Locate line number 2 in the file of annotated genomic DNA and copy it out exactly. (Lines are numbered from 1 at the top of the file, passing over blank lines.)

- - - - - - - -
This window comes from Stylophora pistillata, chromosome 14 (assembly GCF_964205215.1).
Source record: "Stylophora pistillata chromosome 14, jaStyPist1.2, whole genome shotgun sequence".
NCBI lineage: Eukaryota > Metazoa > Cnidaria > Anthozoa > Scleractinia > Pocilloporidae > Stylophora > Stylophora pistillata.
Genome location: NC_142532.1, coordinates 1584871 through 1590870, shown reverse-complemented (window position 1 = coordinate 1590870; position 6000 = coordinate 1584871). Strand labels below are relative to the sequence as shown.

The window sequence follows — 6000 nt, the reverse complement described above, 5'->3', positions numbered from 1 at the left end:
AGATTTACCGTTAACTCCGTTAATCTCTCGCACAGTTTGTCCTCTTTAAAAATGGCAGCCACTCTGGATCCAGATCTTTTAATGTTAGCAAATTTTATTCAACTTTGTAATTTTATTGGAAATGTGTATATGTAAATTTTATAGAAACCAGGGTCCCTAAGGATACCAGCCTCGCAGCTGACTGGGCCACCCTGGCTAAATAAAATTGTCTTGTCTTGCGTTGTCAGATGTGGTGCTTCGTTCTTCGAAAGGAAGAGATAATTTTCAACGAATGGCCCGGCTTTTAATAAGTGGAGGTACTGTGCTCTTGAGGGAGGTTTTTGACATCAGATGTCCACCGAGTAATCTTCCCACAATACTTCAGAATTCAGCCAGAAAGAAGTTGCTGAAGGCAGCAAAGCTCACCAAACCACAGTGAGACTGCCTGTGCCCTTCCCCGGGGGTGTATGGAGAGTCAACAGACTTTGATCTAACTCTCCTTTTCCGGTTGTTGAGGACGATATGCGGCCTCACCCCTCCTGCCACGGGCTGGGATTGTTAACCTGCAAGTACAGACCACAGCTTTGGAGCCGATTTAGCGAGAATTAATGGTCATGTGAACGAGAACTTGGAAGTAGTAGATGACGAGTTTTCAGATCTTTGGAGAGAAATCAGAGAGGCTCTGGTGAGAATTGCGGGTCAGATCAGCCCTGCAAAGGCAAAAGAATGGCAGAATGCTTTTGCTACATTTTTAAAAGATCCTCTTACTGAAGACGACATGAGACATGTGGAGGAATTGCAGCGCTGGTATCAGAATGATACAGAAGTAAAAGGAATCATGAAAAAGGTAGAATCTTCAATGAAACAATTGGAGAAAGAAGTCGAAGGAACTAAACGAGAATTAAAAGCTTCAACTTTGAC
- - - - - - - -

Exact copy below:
Source record: "Stylophora pistillata chromosome 14, jaStyPist1.2, whole genome shotgun sequence".